again, was just another opinion to throw on the pile. you don't have to agree w/ me on it. 8)
March 8, 2007 9:26:24 PM

Quote:
Running Vista and running HL2 at 30fps are two totally different things. The whole deal that it supposedly has better image quality than a radeon x1600 card is one huge accomplishment too IMHO (if you're not sure what I'm referring too, read the THG article). However, you are correct for the most part, except that Intel has finally made HARDWARE T&L support on their chipsets for a change, and technically they COULD HAVE gotten away with software t&l for Aero Graphics to work--after all, Vista is certified for the Intel GMA 900 is it not?


image qual is very nice yes. Good that they caught up/surpassed the competition. Still, software t&l and shaders only kills performance on everything else. Like I just said above... trying to run vista w/ all candy (absolutely everything on) on the gma chips now is not going to be a nice experience. You need the hardware to get the performance, otherwise those nice core2 chips start running like (gasp!) athlonX2 chips! ;) 
March 8, 2007 9:27:34 PM

no problem. :)  I understand where you're coming from. Intel's newest IGP can play Lego StarWars now, which should make many parents happy.
March 8, 2007 9:46:10 PM

yes indeedy.
a b U Graphics card
a b Î Nvidia
March 8, 2007 9:52:18 PM

Cleeve, just a quick question for you before I leave work, do you think that in the Clearvideo versus Avivo, that the demo didn't bother to go into the drivers and select autodetection, as you noted in the AVIVO/PureVideo comparo? I wonder if that would make a dif there. don't have time to look at the benchmark again but I thought the flag one was de-interlacing, not AA.

Quote:
I don't think Intel has a choice. With AMD owning Ati, they are probably throwing some serious money in the direction of graphics hardware and driver development.

They can't afford to ignore it. This is just another sign that they are getting serious about graphics.


Yeah, Agree completely, especially since this is the transition needed, and the impact that the FP performance of graphics has, I don't think they could ignore it for long or else AMD would blow by them. Heck AMD bought ATi for that very reason.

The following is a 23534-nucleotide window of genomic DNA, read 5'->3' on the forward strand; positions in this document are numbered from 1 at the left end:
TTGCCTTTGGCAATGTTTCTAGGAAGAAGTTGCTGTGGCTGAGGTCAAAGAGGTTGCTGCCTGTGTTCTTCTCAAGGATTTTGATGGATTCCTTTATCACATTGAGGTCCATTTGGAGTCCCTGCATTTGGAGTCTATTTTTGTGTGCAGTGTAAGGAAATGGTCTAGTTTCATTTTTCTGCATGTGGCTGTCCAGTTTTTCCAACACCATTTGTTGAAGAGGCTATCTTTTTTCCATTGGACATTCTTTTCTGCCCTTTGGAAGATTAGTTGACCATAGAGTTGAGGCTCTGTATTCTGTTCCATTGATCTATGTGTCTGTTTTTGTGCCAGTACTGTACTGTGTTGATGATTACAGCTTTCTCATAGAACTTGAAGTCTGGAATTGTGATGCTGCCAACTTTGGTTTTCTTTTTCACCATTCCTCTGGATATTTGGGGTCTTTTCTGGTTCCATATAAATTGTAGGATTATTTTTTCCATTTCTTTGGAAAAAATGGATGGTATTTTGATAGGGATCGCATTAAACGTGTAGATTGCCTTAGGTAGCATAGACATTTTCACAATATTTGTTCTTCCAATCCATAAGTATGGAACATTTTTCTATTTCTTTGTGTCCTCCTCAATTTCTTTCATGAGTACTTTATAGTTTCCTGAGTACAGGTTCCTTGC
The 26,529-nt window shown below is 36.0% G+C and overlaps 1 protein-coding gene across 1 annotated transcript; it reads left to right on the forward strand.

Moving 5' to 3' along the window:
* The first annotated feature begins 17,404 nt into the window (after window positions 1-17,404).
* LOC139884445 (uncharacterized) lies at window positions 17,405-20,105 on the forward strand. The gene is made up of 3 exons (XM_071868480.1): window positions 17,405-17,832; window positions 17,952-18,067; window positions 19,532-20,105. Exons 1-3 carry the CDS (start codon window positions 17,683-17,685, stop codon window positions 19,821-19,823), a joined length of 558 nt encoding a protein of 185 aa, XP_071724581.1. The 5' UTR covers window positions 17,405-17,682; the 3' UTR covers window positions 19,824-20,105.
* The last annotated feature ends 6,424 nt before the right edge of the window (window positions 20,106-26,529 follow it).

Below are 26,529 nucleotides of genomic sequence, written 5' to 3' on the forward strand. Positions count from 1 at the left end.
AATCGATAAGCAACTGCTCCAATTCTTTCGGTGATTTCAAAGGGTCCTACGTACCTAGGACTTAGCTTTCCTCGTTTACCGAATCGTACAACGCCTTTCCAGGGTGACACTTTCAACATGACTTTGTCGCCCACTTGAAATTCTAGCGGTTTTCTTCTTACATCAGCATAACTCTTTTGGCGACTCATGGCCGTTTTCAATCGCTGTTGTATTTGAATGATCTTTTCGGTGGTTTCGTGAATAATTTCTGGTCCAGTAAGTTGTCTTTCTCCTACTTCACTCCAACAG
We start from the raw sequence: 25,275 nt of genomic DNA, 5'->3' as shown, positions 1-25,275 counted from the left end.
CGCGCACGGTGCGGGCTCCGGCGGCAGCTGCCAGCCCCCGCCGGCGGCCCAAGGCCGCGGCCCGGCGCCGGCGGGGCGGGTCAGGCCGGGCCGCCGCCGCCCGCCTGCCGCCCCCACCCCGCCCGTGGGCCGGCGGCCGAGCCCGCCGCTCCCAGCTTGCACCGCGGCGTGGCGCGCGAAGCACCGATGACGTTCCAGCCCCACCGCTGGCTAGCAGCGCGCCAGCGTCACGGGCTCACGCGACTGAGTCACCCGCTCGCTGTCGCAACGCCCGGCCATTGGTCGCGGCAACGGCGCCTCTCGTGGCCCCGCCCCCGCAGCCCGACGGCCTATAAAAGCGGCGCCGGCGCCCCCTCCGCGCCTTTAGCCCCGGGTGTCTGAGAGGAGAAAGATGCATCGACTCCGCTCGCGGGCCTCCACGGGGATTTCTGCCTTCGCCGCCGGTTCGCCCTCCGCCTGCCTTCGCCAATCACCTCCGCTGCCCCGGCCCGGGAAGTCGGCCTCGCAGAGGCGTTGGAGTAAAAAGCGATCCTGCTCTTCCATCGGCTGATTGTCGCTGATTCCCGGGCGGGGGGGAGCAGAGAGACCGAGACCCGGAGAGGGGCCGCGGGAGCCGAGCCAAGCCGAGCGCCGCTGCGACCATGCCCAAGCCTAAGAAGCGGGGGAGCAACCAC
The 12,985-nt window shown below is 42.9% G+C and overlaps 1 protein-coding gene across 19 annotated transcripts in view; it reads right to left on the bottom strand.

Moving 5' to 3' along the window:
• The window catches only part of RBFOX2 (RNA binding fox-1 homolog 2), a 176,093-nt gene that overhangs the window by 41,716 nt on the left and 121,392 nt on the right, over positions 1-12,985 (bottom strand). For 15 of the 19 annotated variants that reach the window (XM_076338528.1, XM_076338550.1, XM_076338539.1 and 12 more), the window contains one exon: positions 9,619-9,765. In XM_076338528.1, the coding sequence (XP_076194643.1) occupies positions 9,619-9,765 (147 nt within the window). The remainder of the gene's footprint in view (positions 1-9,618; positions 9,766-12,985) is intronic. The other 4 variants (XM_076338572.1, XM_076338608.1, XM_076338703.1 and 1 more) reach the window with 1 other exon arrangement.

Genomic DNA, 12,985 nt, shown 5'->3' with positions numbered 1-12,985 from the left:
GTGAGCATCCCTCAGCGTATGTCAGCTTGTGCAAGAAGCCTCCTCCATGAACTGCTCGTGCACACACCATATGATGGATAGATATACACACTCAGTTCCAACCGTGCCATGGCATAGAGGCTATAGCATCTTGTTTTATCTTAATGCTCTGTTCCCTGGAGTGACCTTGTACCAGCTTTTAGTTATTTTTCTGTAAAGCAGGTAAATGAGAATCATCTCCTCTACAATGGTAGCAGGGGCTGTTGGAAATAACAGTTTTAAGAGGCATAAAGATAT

BTW, Bourgeoisdude, I don't think this is just a driver update, I think this is a refreshof the G965, there are 2 versions the GMA3000 and GMAX3000, I doubt they'd leave the vertex shaders in there dormant so long, unless maybe they had WHQL issues, but it makes no sense. Most DELL I've seen had the GMA 3000, not X3000.
March 8, 2007 10:11:14 PM

According to this, the difference is GMA X3000 is more entertainment and home oriented and supports SM3.0, & Hardware T&L. The GMA 3000 is office oriented and does not support SM3.0 or Hardware T&L.

As far as I know, the GMA X3000 has been available for awhile. Motherboards like the Gigabyte GA-965G-DS3 (all revisions) have had the GMA X3000 on it for some time.
a c 112 U Graphics card
a b å Intel
a b Î Nvidia
March 8, 2007 10:32:46 PM

Budget computer will suck allot less.....good work.....
March 9, 2007 1:01:18 PM

Quote:
Cleeve, just a quick question for you before I leave work, do you think that in the Clearvideo versus Avivo, that the demo didn't bother to go into the drivers and select autodetection, as you noted in the AVIVO/PureVideo comparo? I wonder if that would make a dif there. don't have time to look at the benchmark again but I thought the flag one was de-interlacing, not AA.


Yes it's called de-interlacing in the driver, although from a descriptive standpoint I guess it could be called antialiasing.

Regardless, I believe certain types of de-interlacing on by default in AVIVO, in truth you can't turn it off... what you have to enable is 3:2 pulldown detection (which could also be called de-interlacing after a fashion, and Nvidia calls it Inverse Telecine)